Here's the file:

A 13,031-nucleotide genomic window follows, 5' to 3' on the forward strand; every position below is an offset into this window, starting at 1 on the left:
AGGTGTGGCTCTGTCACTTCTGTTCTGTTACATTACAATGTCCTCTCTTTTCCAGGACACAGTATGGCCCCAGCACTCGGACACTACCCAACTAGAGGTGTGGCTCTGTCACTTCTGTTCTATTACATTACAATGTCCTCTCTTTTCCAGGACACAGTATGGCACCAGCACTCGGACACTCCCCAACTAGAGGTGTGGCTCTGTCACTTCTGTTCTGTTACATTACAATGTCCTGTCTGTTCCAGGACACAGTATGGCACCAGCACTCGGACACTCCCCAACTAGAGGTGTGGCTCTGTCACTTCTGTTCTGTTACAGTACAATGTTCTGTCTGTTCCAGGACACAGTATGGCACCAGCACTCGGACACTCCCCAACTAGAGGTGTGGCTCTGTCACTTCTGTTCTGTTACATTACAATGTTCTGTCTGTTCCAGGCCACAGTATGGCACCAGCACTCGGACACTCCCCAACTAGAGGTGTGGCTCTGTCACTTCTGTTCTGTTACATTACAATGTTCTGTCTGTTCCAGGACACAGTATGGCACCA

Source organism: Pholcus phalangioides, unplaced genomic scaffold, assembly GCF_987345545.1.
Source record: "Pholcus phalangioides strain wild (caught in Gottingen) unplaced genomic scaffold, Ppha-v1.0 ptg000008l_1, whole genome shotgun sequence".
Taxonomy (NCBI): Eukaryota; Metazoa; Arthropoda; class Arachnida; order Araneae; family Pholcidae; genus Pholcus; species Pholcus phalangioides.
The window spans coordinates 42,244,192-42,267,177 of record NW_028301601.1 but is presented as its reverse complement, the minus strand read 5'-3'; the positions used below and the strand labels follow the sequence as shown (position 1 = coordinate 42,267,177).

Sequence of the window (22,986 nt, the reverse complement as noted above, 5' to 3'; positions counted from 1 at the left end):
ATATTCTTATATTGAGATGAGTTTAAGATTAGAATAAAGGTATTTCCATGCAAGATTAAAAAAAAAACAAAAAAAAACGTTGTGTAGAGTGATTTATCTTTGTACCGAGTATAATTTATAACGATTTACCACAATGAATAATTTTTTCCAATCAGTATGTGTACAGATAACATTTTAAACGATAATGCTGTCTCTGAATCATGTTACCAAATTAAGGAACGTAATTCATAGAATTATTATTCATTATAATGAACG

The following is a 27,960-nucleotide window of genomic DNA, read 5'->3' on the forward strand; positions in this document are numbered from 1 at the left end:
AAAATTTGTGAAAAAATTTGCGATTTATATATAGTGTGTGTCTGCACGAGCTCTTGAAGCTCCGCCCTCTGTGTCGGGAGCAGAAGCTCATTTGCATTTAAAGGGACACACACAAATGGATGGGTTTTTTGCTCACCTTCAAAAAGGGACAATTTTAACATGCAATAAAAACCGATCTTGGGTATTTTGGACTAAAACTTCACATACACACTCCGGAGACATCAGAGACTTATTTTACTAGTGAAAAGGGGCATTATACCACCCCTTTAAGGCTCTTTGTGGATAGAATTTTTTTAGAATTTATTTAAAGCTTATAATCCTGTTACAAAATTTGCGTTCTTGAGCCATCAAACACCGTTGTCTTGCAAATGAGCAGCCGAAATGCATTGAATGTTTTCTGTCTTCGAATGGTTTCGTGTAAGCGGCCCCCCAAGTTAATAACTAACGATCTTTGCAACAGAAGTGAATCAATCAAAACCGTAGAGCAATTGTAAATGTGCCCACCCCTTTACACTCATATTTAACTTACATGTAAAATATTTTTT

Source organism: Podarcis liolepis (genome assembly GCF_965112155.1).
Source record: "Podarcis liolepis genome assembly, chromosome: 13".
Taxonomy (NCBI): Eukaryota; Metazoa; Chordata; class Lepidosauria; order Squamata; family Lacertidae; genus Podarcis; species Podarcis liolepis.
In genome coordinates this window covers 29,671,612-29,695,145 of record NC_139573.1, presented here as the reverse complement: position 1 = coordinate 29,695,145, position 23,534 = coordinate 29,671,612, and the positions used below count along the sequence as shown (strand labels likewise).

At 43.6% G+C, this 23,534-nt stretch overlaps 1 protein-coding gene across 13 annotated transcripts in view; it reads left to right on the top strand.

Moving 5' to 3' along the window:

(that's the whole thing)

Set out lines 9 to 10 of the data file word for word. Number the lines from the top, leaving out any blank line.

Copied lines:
The following is a 27,960-nucleotide window of genomic DNA, read 5'->3' on the forward strand; positions in this document are numbered from 1 at the left end:
AAAATTTGTGAAAAAATTTGCGATTTATATATAGTGTGTGTCTGCACGAGCTCTTGAAGCTCCGCCCTCTGTGTCGGGAGCAGAAGCTCATTTGCATTTAAAGGGACACACACAAATGGATGGGTTTTTTGCTCACCTTCAAAAAGGGACAATTTTAACATGCAATAAAAACCGATCTTGGGTATTTTGGACTAAAACTTCACATACACACTCCGGAGACATCAGAGACTTATTTTACTAGTGAAAAGGGGCATTATACCACCCCTTTAAGGCTCTTTGTGGATAGAATTTTTTTAGAATTTATTTAAAGCTTATAATCCTGTTACAAAATTTGCGTTCTTGAGCCATCAAACACCGTTGTCTTGCAAATGAGCAGCCGAAATGCATTGAATGTTTTCTGTCTTCGAATGGTTTCGTGTAAGCGGCCCCCCAAGTTAATAACTAACGATCTTTGCAACAGAAGTGAATCAATCAAAACCGTAGAGCAATTGTAAATGTGCCCACCCCTTTACACTCATATTTAACTTACATGTAAAATATTTTTT